I know that I want more than two "humps" across the top and bottom.  So I did the math for 3 and for 4.

13" divided by 3 is 4.33 inches.  So if I did 3 humps, each one would measure 4.33"
13" divided by 4 is 3.25 inches.  So if I did 4 humps, each one would measure 3.25"

The sides are longer by 4 inches than the top/bottom.  If I'm thinking about 3 or 4 humps for that edge, the sides should have around 4-5 humps, so the math for that looks like this:

17" divided by 4 is 4.25 inches.  So each hump would measure 4.25"
17" divided by 4 is 3.4 inches.  So each hump would measure 3.4"

You are making one template for all the humps, so to have them as close to the same size is very important.  The math is looking good because the humps on both sides are very close:  4.33" and 4.25" in one case, and 3.25" and 3.4" in another.  Brilliant!  If one set of measurements was way more close than another, that is the set I would use.  In this case, I could do either.  To help me make up my mind, I cut templates for both.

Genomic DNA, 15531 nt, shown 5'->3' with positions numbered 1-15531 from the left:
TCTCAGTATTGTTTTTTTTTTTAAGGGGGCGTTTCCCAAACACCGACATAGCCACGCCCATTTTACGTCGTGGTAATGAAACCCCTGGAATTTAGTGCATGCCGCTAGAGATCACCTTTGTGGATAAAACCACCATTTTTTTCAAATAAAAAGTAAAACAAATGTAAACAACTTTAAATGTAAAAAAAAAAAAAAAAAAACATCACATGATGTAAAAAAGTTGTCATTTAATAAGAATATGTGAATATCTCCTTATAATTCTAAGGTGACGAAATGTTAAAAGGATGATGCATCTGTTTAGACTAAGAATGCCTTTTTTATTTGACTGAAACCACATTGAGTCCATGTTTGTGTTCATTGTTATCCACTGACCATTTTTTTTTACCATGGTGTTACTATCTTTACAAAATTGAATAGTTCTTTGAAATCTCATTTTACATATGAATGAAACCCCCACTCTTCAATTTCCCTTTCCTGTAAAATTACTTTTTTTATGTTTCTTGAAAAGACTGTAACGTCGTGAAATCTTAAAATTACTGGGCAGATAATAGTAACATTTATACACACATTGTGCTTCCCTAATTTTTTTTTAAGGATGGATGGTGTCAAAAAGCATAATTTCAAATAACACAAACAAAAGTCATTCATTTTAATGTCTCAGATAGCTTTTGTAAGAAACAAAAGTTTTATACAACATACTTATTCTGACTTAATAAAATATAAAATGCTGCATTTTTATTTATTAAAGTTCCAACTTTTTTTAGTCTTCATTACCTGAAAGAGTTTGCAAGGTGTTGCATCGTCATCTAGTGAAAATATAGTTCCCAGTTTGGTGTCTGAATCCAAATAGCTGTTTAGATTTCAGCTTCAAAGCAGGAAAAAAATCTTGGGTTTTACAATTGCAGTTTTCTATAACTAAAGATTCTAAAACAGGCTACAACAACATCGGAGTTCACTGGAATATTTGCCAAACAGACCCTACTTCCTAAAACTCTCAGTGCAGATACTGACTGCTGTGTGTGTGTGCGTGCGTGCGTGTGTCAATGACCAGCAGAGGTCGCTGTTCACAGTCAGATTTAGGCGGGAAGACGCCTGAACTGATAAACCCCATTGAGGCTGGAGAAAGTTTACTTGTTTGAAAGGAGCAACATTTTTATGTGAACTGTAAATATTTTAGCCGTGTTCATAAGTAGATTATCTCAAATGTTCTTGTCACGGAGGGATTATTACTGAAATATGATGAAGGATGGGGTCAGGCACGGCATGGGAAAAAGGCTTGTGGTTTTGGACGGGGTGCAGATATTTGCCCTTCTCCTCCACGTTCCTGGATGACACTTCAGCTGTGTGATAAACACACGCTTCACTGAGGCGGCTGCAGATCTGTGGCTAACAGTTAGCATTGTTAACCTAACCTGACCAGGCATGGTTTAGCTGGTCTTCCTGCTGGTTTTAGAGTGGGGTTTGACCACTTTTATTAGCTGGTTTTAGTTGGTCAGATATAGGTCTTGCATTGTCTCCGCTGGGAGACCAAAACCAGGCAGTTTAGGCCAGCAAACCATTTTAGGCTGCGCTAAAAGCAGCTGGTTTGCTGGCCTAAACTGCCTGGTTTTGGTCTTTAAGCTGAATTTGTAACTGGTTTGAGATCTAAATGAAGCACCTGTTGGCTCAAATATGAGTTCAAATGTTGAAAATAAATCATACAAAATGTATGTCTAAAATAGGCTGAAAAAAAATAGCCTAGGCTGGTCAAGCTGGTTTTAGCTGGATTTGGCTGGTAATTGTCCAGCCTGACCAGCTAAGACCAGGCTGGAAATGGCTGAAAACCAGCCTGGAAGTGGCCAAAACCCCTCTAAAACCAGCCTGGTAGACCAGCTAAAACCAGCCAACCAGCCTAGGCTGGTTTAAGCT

I cut pieces of paper as wide as the outer border and then subcut one 3.25" and another 4.25." 

I used my assorted circle "templates" to draw the curves.

I drew the half inch lines and cut the curves into a pleasing shape.  Can you see on the bottom photo I initially used a circle that was too small?  Trust your eye, it will tell you what looks the best.

I laid out each template with a corner to see which one I liked.  Again, trust your eye.

This is the shorter one

This is the longer one. 
To me, I prefer the longer one--the shorter one looks more "bumpy" than graceful.  I decided to use the longer one.